The host immune response to gastrointestinal nematode infection in sheep

McRae, K. M., Stear, M. J., Good, B. and Keane, O. M. (2015) The host immune response to gastrointestinal nematode infection in sheep. Parasite Immunology, 37(12), pp. 605-613. (doi: 10.1111/pim.12290) (PMID:26480845) (PMCID:PMC4744952)

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Abstract

Gastrointestinal nematode infection represents a major threat to the health, welfare and productivity of sheep populations worldwide. Infected lambs have a reduced ability to absorb nutrients from the gastrointestinal tract, resulting in morbidity and occasional mortality. The current chemo-dominant approach to nematode control is considered unsustainable due to the increasing incidence of anthelmintic resistance. In addition, there is growing consumer demand for food products from animals not subjected to chemical treatment. Future mechanisms of nematode control must rely on alternative, sustainable strategies such as vaccination or selective breeding of resistant animals. Such strategies take advantage of the host's natural immune response to nematodes. The ability to resist gastrointestinal nematode infection is considered to be dependent on the development of a protective acquired immune response, although the precise immune mechanisms involved in initiating this process remain to be fully elucidated. In this study, current knowledge on the innate and acquired host immune response to gastrointestinal nematode infection in sheep and the development of immunity is reviewed.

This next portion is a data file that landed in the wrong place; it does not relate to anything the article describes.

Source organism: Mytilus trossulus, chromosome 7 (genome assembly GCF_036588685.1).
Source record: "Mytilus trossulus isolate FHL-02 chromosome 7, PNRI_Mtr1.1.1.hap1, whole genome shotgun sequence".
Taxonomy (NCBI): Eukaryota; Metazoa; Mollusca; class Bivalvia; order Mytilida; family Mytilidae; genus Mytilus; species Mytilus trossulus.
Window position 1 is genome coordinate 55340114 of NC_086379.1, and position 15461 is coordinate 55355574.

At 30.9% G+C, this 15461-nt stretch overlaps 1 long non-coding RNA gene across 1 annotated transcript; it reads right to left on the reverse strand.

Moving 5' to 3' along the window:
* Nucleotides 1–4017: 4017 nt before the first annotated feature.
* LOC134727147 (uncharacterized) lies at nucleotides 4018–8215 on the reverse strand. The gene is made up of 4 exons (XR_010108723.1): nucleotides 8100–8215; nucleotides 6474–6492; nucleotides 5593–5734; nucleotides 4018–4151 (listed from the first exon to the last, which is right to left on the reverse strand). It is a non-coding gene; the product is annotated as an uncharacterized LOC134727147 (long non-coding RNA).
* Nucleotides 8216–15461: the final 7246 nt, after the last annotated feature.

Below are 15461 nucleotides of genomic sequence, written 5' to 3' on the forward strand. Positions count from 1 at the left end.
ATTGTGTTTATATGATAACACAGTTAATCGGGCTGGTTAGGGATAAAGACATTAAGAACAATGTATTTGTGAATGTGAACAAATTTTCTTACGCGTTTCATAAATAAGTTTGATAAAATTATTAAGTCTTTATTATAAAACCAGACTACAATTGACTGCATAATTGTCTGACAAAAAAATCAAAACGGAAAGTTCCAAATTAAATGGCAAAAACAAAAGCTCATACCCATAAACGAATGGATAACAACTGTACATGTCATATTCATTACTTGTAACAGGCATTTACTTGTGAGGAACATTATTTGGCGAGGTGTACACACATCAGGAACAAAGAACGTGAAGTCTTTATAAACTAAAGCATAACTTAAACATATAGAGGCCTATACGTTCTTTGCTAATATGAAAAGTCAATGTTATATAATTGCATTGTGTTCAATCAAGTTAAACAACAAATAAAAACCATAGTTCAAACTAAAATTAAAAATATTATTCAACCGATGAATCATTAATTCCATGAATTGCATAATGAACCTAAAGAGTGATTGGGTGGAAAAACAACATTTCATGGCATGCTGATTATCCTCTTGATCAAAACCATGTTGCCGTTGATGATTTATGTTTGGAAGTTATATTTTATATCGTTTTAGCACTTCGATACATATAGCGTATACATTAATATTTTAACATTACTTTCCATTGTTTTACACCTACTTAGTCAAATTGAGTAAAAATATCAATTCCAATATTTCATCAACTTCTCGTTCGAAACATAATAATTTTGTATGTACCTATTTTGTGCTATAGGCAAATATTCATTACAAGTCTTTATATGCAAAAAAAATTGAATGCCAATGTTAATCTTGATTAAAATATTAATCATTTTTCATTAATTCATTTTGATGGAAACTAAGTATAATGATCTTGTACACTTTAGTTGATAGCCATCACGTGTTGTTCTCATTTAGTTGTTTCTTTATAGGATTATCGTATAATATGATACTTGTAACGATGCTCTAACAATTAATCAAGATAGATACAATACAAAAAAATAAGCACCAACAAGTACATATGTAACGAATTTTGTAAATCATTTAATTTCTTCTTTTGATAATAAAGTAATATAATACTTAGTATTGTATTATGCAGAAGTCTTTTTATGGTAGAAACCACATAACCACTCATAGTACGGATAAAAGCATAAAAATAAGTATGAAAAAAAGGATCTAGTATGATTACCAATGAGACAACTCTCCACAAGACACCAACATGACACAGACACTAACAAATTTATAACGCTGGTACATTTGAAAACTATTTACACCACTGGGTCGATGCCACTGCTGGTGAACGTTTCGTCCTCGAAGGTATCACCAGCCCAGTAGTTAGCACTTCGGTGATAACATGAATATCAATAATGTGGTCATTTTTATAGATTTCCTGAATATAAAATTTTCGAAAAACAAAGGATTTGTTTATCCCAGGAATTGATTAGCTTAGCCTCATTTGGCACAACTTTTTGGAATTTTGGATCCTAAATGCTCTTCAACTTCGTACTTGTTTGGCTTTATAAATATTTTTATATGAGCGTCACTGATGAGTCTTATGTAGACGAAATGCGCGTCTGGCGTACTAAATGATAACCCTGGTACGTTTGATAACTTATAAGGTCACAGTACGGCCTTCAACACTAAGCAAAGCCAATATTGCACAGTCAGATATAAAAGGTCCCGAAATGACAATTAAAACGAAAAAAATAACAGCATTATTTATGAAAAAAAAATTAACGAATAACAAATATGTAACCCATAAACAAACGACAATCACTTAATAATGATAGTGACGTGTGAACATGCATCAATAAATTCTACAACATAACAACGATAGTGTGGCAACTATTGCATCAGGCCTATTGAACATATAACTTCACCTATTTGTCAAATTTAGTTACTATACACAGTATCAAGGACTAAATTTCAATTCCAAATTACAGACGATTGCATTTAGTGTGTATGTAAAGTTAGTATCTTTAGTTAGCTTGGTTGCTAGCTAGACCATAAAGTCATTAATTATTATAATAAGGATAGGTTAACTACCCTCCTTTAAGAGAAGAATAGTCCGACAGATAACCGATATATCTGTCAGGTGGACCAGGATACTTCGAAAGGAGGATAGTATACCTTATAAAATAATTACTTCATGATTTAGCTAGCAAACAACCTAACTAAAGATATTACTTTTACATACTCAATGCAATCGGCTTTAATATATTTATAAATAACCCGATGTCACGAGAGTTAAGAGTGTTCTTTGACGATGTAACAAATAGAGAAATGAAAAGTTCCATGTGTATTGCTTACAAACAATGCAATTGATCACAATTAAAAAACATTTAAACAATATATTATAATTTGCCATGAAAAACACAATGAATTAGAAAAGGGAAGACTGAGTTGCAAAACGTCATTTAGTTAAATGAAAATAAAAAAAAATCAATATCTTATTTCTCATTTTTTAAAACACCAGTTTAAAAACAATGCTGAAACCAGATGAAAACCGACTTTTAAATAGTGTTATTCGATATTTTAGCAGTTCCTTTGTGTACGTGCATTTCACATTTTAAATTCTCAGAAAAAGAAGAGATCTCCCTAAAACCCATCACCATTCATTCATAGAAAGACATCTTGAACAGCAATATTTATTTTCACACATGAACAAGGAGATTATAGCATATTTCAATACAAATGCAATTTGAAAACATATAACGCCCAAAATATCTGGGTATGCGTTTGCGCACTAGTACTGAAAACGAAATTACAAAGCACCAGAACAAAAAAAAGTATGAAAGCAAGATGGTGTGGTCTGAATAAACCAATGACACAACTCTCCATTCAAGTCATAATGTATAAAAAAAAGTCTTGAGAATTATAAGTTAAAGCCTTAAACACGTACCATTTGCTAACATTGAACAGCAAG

Item Type:Articles
Status:Published
Refereed:Yes
Glasgow Author(s) Enlighten ID:Stear, Professor Michael
Authors: McRae, K. M., Stear, M. J., Good, B., and Keane, O. M.
College/School:College of Medical Veterinary and Life Sciences > Institute of Biodiversity Animal Health and Comparative Medicine
Journal Name:Parasite Immunology
Publisher:Wiley-Blackwell Publishing Ltd.
ISSN:0141-9838
ISSN (Online):1365-3024
Copyright Holders:Copyright © 2015 The Authors
First Published:First published in Parasite Immunology 37(12):605-613
Publisher Policy:Reproduced under a Creative Commons License

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Project CodeAward NoProject NamePrincipal InvestigatorFunder's NameFunder RefLead Dept
629831The influence of selective breeding on MHC diversityMichael StearBiotechnology and Biological Sciences Research Council (BBSRC)BB/L004070/1RI BIODIVERSITY ANIMAL HEALTH & COMPMED